Nunn’s storytelling, in addition to the strong female characters, was enjoyable to follow. The story, like the colorful cover, was enchanting. However, it fell flat for me.
The writing was great. Nunn seamlessly wove themes and social commentary into the novel without making it sound awkward. And there were also a couple of quotes that I adored. Amandla’s narrative voice was strong throughout the novel and captivating to read.
My favorite part was learning about the characters. I love the trio of Amandla, Lil Bit, and Goodness and how supportive they were of each other. Individually, Amandla’s character arc was quite nice to follow. And her mother’s character was undoubtedly an interesting one. However, the rest of the characters were underdeveloped. Lil Bit and Goodness were only sidekicks for Amandla without strong personalities of their own. And certain character changes were way too abrupt. Also, there was no reason for the romance to be in the book when it was completely unnecessary.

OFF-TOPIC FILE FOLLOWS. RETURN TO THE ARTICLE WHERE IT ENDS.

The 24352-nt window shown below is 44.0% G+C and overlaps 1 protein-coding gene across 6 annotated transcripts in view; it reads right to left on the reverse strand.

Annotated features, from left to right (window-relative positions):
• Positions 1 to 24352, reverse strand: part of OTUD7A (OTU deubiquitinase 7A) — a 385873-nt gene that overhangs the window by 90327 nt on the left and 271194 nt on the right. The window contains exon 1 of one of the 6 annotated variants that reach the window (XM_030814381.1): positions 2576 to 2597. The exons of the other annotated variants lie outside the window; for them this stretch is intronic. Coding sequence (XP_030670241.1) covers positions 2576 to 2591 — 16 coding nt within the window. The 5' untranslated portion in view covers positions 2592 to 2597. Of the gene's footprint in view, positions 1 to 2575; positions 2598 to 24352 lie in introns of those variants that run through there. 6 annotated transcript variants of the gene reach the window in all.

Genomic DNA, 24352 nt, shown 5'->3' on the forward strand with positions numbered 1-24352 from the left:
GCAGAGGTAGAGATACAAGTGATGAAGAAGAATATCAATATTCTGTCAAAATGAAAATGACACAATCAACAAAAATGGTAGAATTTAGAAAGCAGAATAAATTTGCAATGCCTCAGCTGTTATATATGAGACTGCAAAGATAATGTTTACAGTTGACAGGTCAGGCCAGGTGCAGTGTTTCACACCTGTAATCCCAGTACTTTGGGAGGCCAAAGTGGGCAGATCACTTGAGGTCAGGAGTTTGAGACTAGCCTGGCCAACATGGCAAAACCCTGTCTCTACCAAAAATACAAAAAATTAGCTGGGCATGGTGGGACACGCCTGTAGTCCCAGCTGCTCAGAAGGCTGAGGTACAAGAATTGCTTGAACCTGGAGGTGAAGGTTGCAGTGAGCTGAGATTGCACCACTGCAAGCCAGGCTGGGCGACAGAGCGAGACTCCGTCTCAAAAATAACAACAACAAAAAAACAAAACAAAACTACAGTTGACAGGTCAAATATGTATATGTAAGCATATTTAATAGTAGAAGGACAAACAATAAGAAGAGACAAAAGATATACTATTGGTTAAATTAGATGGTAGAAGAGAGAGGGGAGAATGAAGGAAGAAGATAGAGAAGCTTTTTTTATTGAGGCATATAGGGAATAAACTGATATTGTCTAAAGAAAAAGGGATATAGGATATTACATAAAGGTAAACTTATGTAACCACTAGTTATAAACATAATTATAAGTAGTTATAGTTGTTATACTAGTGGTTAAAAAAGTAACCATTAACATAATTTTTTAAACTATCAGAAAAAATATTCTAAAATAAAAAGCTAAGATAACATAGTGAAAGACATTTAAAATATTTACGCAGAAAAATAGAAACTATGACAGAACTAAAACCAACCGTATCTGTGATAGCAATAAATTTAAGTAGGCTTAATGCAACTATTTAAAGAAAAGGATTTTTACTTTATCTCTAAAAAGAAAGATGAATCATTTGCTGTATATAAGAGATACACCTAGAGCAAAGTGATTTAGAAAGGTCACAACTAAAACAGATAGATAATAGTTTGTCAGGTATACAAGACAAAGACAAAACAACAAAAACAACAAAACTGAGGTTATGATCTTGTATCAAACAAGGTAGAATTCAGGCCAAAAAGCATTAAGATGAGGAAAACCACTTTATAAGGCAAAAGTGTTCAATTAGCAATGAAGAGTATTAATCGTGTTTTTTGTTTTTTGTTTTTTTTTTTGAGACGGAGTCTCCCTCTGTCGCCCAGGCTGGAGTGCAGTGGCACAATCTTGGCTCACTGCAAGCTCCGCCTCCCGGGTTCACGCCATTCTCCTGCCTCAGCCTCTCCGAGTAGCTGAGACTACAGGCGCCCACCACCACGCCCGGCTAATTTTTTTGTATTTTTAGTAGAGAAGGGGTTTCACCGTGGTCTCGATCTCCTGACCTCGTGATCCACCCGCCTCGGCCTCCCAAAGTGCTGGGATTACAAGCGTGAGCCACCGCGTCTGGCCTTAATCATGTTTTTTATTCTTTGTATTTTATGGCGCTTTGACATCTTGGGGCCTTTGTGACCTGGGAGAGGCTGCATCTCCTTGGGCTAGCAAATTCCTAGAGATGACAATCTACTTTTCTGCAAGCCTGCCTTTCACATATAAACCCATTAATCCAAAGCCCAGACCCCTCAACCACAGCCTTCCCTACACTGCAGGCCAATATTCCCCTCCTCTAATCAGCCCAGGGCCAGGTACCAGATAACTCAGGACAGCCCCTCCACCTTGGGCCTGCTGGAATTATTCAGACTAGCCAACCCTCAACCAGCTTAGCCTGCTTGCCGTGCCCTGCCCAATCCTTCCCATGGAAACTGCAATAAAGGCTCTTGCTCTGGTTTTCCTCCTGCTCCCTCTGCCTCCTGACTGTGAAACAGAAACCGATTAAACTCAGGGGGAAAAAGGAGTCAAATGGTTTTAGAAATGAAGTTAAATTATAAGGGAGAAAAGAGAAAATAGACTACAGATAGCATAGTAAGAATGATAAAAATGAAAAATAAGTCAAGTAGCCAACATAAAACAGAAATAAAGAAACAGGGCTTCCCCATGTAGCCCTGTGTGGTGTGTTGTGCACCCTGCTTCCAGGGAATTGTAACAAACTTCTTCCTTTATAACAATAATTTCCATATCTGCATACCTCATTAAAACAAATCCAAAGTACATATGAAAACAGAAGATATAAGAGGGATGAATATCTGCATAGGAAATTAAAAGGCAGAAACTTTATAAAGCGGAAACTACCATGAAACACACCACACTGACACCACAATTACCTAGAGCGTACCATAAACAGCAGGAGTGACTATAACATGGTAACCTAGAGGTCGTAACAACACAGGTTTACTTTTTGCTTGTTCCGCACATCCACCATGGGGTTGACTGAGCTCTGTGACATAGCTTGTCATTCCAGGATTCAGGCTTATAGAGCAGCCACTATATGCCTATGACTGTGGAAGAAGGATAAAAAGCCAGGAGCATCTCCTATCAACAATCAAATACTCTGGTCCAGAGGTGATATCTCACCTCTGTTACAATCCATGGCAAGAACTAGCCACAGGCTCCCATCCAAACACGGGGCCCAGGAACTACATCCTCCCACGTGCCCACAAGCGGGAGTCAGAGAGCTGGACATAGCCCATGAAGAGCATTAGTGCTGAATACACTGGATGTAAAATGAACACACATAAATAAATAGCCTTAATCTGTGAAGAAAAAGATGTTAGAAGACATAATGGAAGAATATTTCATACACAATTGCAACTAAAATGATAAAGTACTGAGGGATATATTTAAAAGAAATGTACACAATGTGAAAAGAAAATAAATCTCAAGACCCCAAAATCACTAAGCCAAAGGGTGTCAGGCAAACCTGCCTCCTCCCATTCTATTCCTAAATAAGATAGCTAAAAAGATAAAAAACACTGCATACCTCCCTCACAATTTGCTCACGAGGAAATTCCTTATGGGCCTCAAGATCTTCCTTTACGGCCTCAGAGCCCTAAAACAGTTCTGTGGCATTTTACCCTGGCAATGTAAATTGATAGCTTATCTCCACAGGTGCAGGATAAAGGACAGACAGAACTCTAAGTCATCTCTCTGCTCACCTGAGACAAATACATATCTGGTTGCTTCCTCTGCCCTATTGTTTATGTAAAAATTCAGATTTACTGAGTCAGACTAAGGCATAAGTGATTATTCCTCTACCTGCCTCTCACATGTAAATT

The plot disappointed me. The first 50% was well-paced with discoveries that continually intrigued me. However, the story then slowed down and stayed too stagnant. I expected the secret that’s hinted in the blurb to be grander, but it wasn’t. And, like I previously mentioned, there were some developments in the latter half that felt way too abrupt and came out of nowhere.
I’d definitely recommend this book to anyone who’d love a good family drama and coming-of-age story with mystery elements!

Tangled by Carolyn Mackler. Reviewer: Sarah M. ★★★★☆

I thought that this was a pretty good book. I think that the way the author wrote was unique. She varied the points of views, using four very distinctive narrators, Jena, Dakota, Skye and Owen. The format of the story, was comparable to R.J. Palacio’s, Wonder. They all meet in a resort named Paradise in the Caribbean. By using different characters, Mackler conveyed different themes, ideas and approaches to certain situations. She used lots of allusions and references, to make the book more understandable. It explored lots of ideas, coming of age and taking risks to even exploring ideas of death. The author also plays with the mood, there are drastic changes between each of the sections (narrator changes). [She] not only brings in many perspectives and raises awareness of the kinds of situations people go through but, really conveys the message of how people affect each other. She shows how people change each other.

These Violent Delights by Chloe Gong. Reviewer: Katie T. ★★★★★